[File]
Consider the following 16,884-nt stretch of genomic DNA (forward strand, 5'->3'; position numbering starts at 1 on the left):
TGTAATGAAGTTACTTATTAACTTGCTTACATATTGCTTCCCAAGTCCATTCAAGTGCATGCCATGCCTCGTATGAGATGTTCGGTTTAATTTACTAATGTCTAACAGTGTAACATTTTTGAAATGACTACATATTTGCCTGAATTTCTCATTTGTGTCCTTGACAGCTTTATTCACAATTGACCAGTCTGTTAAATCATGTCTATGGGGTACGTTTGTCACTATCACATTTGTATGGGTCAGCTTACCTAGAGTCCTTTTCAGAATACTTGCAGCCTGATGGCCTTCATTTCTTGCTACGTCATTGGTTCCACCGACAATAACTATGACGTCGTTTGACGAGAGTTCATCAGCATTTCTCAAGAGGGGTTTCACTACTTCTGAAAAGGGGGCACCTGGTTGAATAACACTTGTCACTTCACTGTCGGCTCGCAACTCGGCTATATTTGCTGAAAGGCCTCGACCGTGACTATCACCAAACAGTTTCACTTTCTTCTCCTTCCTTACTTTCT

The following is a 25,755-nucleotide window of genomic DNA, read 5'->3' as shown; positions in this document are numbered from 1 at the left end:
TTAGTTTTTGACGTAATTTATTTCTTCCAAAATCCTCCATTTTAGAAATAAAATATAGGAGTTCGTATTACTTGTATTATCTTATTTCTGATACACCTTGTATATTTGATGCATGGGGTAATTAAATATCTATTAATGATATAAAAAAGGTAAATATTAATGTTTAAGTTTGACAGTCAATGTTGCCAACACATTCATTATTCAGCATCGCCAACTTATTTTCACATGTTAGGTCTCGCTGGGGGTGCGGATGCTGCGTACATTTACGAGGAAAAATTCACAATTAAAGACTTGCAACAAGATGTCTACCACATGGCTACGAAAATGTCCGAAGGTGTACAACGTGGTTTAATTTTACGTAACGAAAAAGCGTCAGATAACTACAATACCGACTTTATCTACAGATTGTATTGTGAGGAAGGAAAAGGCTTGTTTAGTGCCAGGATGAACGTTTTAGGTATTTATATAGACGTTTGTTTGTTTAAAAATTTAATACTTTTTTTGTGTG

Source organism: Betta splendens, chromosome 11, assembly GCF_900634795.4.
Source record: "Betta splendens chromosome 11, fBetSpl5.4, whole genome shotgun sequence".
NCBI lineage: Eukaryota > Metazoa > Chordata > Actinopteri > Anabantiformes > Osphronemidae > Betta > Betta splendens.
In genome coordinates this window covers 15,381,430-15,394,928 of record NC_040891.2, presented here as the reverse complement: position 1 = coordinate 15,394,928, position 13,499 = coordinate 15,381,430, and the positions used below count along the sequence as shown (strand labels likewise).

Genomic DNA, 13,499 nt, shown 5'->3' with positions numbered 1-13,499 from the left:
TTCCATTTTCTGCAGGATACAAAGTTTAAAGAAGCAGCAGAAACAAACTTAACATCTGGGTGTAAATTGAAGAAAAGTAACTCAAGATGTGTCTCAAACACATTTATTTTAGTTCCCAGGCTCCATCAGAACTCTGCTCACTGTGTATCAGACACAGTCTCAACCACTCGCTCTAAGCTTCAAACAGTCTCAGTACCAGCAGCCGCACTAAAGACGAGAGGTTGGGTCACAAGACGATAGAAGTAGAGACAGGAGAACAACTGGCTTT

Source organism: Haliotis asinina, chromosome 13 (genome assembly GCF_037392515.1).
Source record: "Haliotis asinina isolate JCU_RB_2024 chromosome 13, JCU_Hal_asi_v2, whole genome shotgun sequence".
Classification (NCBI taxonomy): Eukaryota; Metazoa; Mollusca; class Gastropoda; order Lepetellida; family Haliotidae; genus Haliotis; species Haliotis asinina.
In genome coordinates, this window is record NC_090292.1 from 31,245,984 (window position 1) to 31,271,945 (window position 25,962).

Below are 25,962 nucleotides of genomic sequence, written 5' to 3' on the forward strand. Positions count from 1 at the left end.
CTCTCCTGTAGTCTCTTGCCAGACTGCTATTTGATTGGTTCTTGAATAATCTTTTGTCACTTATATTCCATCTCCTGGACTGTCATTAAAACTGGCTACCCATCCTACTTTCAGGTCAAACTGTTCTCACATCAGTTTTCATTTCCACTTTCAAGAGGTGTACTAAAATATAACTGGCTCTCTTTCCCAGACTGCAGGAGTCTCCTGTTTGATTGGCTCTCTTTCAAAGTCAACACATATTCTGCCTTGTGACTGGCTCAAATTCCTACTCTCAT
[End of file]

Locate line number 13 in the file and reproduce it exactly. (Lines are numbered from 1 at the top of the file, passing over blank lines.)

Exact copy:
Classification (NCBI taxonomy): Eukaryota; Metazoa; Mollusca; class Gastropoda; order Lepetellida; family Haliotidae; genus Haliotis; species Haliotis asinina.